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Take away prejudice and preferential points of view...
Harada Roshi

Lotus leaves are round...

Kayo dan-dan to shite kagami yori mo madoka nari
Lotus leaves are round, rounder than a mirror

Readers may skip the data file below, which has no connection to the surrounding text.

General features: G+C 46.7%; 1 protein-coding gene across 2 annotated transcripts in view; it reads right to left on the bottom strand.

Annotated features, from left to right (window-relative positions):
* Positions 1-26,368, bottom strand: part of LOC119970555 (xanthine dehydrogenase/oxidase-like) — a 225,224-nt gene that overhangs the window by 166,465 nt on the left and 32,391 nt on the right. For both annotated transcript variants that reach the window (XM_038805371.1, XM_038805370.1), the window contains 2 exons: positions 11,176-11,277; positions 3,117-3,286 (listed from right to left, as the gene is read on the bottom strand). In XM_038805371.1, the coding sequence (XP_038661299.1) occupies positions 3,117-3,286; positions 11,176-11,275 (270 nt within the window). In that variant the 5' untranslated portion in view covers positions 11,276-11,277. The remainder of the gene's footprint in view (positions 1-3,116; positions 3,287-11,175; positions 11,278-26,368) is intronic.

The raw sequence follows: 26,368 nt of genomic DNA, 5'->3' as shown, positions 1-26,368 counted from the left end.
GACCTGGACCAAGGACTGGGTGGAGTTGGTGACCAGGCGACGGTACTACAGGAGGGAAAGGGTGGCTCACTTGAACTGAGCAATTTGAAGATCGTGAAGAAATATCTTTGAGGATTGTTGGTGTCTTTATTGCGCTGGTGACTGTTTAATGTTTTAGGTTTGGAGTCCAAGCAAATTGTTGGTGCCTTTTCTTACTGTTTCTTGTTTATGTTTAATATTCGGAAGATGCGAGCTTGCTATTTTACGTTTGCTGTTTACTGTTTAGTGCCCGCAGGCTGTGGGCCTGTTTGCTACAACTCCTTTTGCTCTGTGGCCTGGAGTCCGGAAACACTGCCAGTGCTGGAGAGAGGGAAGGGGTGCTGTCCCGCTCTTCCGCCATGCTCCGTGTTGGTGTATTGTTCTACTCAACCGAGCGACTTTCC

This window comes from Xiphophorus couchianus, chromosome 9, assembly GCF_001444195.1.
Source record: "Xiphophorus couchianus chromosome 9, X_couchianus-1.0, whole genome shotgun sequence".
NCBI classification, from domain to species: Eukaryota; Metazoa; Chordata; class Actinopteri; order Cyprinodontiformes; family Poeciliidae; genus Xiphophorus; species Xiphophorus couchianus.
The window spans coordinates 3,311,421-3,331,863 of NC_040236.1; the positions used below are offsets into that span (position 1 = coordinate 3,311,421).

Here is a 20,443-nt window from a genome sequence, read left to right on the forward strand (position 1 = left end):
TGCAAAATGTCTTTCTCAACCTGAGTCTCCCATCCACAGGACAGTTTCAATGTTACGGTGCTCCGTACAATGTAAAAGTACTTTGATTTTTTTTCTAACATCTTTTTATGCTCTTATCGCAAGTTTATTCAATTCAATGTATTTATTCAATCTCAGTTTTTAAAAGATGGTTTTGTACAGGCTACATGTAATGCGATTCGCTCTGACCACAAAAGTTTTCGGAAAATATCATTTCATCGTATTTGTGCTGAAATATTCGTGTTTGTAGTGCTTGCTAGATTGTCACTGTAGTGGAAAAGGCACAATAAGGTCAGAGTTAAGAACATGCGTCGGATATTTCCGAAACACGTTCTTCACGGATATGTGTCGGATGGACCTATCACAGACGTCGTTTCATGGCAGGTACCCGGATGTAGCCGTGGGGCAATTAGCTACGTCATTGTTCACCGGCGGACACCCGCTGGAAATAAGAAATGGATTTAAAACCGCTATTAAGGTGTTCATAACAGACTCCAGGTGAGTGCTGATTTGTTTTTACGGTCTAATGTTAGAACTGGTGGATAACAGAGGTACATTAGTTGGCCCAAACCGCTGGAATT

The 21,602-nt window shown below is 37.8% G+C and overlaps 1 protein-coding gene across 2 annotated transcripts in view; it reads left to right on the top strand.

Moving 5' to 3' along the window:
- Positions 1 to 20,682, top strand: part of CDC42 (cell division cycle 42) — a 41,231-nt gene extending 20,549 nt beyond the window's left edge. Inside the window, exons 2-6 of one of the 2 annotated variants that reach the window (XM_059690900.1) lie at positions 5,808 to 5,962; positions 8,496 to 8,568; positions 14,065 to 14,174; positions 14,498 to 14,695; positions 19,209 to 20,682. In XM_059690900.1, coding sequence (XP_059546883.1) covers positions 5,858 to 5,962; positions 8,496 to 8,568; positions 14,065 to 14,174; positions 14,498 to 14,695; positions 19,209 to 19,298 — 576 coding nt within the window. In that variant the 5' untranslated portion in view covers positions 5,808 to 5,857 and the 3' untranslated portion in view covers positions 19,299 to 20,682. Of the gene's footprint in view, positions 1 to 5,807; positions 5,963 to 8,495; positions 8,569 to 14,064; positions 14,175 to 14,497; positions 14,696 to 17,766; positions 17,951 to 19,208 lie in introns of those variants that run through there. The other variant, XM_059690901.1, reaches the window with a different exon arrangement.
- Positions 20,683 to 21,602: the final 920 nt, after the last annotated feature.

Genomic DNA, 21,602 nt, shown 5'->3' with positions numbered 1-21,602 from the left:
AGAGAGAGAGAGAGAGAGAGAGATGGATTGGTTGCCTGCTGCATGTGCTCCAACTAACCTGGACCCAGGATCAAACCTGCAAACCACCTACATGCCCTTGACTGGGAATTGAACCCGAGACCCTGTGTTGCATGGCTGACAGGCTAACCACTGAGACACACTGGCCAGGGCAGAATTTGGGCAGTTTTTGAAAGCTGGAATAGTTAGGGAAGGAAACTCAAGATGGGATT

The lotus is often used to represent Buddhism, symbolizing the subtle and mysterious Dharma. Lotuses are offered on Buddhist altars, and the Lotus Sutra is considered the king of all sutras. When the Buddha taught the Buddhadharma, the lotus represented the center of his teaching, as it does the center of the Mahayana teachings today. In the Vimalakirti Sutra it is said, "just as the lotus, horn of mud, is not tainted thereby, so the lotus of the Buddha preserves the realization of voidness." The lotus is not found blooming in the pure air of a mountaintop, nor is it found in clear bodies of water. Instead, it blossoms in muddy and stagnant pools. Yet the flower itself, rising above the mud, is known for its purity and clarity. When it blooms, its fruit has already been produced. It does not finish flowering before producing its fruit. Likewise, in Buddhism we do not need to find a pure, clean location in order to discover enlightenment, nor do we first have to cut our desires away completely. Right here within the mud of our desires, we find the flower of enlightenment blooming. Right within our delusions, amid our impurities, we find our heart opening and our mind awakening. If we give rise to our Bodhisattva Vow, then our fruit of becoming Buddha is guaranteed. This is the deep truth of Mahayana Buddhism. The Buddha's round, huge, perfect Mind of no corners and no edges is expressed by the big round lotus leaves. Yet, although we say that the Buddha had a round great Mind, this does not mean that he was always smiling. He was very strict with his disciples. Even though each of us already has this deep life energy, it does not mean that we can do whatever we feel like. Rather, it means that we must live with compassion for all people, in a way that gives life to all others and our own freedom simultaneously. We must understand this subtle interaction of all things, or it is not the true Buddhadharma. 


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